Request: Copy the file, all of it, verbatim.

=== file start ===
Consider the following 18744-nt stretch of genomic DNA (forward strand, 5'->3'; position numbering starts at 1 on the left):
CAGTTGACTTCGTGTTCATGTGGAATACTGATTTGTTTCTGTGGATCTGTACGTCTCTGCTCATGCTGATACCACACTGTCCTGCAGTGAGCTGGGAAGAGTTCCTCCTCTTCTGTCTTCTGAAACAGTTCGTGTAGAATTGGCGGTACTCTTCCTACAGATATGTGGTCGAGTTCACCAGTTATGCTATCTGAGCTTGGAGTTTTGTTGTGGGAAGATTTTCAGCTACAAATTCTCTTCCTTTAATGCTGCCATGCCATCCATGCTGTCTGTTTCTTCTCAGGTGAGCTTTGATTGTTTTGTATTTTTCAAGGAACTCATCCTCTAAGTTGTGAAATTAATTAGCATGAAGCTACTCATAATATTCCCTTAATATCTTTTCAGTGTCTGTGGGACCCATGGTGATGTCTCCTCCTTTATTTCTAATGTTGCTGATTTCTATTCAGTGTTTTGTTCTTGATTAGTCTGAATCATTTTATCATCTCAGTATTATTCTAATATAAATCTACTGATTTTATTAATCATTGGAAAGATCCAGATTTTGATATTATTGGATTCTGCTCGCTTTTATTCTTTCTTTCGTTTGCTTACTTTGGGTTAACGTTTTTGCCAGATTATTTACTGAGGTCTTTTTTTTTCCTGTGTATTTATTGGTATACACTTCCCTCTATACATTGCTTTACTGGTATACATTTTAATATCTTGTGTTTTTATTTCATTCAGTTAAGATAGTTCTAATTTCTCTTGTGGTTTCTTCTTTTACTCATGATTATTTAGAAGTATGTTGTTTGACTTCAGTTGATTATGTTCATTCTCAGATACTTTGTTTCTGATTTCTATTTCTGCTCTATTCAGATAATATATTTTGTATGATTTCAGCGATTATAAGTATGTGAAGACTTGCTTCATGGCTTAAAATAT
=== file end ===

Consider the following 18744-nt stretch of genomic DNA (forward strand, 5'->3'; position numbering starts at 1 on the left):
CAGTTGACTTCGTGTTCATGTGGAATACTGATTTGTTTCTGTGGATCTGTACGTCTCTGCTCATGCTGATACCACACTGTCCTGCAGTGAGCTGGGAAGAGTTCCTCCTCTTCTGTCTTCTGAAACAGTTCGTGTAGAATTGGCGGTACTCTTCCTACAGATATGTGGTCGAGTTCACCAGTTATGCTATCTGAGCTTGGAGTTTTGTTGTGGGAAGATTTTCAGCTACAAATTCTCTTCCTTTAATGCTGCCATGCCATCCATGCTGTCTGTTTCTTCTCAGGTGAGCTTTGATTGTTTTGTATTTTTCAAGGAACTCATCCTCTAAGTTGTGAAATTAATTAGCATGAAGCTACTCATAATATTCCCTTAATATCTTTTCAGTGTCTGTGGGACCCATGGTGATGTCTCCTCCTTTATTTCTAATGTTGCTGATTTCTATTCAGTGTTTTGTTCTTGATTAGTCTGAATCATTTTATCATCTCAGTATTATTCTAATATAAATCTACTGATTTTATTAATCATTGGAAAGATCCAGATTTTGATATTATTGGATTCTGCTCGCTTTTATTCTTTCTTTCGTTTGCTTACTTTGGGTTAACGTTTTTGCCAGATTATTTACTGAGGTCTTTTTTTTTCCTGTGTATTTATTGGTATACACTTCCCTCTATACATTGCTTTACTGGTATACATTTTAATATCTTGTGTTTTTATTTCATTCAGTTAAGATAGTTCTAATTTCTCTTGTGGTTTCTTCTTTTACTCATGATTATTTAGAAGTATGTTGTTTGACTTCAGTTGATTATGTTCATTCTCAGATACTTTGTTTCTGATTTCTATTTCTGCTCTATTCAGATAATATATTTTGTATGATTTCAGCGATTATAAGTATGTGAAGACTTGCTTCATGGCTTAAAATAT